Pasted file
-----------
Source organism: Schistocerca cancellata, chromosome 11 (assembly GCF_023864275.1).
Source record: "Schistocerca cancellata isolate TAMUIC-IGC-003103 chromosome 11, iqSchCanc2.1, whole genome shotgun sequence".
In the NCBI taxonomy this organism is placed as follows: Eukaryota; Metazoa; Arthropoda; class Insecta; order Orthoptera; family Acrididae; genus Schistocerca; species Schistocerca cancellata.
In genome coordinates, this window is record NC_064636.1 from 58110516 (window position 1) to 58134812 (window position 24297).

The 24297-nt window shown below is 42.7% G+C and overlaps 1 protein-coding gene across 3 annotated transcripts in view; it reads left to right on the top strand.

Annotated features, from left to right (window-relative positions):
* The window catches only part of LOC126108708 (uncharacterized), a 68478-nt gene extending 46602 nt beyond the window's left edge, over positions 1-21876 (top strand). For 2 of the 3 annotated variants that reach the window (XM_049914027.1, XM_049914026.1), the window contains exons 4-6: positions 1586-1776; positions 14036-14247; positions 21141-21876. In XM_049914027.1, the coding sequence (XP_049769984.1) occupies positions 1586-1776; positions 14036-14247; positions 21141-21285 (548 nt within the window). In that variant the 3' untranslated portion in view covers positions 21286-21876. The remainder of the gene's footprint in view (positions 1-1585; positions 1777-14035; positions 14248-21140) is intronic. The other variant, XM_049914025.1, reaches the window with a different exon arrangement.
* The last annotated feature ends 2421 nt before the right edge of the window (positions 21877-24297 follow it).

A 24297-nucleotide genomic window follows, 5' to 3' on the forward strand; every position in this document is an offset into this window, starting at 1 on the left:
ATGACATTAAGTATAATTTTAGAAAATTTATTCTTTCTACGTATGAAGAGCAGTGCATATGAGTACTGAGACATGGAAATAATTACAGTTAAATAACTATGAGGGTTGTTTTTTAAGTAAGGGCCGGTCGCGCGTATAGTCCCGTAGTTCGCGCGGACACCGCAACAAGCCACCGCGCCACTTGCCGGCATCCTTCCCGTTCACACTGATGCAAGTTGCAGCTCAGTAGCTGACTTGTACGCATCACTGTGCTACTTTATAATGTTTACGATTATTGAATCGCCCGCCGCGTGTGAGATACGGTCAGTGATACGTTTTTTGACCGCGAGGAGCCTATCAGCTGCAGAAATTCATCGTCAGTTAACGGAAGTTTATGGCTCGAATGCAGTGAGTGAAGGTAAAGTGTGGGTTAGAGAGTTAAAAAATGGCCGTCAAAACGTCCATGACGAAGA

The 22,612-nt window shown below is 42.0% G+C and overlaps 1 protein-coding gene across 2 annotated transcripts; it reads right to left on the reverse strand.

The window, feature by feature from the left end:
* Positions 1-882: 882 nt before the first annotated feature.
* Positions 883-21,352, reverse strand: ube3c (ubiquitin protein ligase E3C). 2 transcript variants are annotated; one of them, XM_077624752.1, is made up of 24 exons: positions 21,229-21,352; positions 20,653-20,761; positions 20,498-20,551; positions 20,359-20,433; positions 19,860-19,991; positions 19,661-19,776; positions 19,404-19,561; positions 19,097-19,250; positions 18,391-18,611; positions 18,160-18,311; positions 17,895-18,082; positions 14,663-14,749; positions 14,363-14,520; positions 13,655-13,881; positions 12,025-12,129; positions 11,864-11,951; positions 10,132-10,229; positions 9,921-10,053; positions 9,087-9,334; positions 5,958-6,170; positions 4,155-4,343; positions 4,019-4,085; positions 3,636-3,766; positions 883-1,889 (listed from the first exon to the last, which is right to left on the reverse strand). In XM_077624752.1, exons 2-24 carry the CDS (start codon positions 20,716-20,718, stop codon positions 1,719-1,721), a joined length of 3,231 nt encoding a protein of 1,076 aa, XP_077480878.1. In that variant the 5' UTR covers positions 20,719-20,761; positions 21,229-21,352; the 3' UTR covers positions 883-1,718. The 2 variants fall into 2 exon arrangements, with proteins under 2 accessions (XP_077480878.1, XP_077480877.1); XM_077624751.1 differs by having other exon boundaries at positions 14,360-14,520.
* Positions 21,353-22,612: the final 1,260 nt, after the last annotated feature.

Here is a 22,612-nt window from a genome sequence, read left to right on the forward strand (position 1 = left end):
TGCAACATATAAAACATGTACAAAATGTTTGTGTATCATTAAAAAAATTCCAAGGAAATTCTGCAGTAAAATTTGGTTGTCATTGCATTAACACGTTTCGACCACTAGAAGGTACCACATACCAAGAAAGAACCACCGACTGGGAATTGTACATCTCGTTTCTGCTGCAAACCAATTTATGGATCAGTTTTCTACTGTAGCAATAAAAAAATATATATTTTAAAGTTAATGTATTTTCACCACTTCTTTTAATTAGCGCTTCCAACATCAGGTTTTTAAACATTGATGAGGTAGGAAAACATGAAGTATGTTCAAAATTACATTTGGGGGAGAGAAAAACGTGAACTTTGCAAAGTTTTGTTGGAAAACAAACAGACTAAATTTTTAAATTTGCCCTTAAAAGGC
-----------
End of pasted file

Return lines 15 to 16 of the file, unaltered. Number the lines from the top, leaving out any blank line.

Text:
* Positions 21,353-22,612: the final 1,260 nt, after the last annotated feature.

Here is a 22,612-nt window from a genome sequence, read left to right on the forward strand (position 1 = left end):